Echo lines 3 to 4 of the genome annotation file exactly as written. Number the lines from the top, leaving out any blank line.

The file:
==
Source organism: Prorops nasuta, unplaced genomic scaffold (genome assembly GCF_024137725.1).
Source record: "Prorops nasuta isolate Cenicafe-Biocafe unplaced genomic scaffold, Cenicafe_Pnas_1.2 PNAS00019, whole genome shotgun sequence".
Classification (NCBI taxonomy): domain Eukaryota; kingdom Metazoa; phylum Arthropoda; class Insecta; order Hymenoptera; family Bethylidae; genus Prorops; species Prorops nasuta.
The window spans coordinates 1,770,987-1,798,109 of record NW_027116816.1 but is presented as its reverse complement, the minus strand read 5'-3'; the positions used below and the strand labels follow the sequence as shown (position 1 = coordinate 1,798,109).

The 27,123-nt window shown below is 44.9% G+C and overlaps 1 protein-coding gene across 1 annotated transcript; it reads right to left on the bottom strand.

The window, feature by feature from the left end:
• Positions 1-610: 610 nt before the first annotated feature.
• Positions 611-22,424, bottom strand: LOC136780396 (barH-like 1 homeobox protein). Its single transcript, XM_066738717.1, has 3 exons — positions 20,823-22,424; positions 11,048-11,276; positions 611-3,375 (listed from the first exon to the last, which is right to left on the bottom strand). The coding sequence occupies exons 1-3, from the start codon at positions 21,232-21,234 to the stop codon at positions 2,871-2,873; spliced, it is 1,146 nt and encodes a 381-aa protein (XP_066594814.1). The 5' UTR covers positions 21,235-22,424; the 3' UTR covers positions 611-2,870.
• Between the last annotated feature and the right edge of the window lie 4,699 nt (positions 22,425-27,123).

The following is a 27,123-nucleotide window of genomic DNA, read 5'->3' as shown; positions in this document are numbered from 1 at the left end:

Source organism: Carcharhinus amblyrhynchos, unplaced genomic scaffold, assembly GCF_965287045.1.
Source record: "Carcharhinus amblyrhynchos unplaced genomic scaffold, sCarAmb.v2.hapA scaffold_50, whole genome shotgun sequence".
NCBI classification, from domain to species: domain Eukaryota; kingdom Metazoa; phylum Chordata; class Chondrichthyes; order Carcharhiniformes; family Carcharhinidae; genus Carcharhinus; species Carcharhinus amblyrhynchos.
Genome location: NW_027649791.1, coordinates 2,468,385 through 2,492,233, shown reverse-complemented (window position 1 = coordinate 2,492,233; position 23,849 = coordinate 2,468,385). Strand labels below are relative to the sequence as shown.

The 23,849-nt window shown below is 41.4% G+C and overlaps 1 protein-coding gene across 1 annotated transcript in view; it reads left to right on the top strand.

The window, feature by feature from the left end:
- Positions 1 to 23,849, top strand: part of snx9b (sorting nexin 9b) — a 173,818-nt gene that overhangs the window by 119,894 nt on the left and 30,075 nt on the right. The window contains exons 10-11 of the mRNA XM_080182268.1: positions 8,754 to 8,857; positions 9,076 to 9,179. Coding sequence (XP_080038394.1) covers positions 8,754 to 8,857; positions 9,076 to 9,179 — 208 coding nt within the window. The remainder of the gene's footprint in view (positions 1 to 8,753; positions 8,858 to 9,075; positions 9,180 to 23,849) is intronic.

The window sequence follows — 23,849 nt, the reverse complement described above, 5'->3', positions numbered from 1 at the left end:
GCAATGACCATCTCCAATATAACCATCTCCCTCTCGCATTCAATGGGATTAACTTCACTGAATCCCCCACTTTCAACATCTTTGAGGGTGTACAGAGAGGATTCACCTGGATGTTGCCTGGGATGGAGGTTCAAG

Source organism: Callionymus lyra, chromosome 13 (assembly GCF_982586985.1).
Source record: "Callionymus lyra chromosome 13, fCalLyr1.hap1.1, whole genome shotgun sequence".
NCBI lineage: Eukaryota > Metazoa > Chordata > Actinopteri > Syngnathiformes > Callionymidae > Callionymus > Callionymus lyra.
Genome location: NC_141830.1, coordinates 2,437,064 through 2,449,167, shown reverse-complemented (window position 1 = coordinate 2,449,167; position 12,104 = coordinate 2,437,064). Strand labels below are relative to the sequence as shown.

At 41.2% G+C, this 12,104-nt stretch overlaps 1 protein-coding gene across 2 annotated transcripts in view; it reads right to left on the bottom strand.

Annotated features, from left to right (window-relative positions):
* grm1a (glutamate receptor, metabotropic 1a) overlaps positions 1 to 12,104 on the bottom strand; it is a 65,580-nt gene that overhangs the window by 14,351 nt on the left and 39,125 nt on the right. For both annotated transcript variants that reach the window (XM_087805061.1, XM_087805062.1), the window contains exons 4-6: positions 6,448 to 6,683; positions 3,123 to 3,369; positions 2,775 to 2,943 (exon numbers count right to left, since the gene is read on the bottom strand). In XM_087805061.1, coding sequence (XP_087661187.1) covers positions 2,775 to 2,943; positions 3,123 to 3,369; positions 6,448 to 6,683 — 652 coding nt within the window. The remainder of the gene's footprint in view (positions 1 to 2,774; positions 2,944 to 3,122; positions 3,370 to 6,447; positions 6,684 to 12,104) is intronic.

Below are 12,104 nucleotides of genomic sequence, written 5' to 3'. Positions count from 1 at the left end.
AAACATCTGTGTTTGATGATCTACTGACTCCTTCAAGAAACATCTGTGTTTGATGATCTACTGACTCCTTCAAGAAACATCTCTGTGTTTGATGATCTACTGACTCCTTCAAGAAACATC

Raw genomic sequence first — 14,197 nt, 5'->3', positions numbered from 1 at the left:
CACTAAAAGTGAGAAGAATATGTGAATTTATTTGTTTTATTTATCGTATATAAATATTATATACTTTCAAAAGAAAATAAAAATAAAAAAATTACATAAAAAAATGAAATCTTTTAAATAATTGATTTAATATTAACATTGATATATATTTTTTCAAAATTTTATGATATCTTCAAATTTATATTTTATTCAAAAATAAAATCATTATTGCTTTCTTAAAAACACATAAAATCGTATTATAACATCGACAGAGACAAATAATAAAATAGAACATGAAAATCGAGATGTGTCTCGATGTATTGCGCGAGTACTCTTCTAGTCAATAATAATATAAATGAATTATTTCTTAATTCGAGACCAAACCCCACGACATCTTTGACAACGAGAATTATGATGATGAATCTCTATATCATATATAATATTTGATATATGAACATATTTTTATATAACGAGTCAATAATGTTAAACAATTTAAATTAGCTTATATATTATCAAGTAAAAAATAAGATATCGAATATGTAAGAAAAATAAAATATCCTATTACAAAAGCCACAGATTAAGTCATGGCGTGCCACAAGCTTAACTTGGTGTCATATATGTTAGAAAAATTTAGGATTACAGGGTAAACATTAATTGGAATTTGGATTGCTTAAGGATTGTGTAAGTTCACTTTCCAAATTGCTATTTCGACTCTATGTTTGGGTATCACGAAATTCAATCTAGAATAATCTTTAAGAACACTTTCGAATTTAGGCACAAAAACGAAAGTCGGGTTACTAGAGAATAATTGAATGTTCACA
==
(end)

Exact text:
Classification (NCBI taxonomy): domain Eukaryota; kingdom Metazoa; phylum Arthropoda; class Insecta; order Hymenoptera; family Bethylidae; genus Prorops; species Prorops nasuta.
The window spans coordinates 1,770,987-1,798,109 of record NW_027116816.1 but is presented as its reverse complement, the minus strand read 5'-3'; the positions used below and the strand labels follow the sequence as shown (position 1 = coordinate 1,798,109).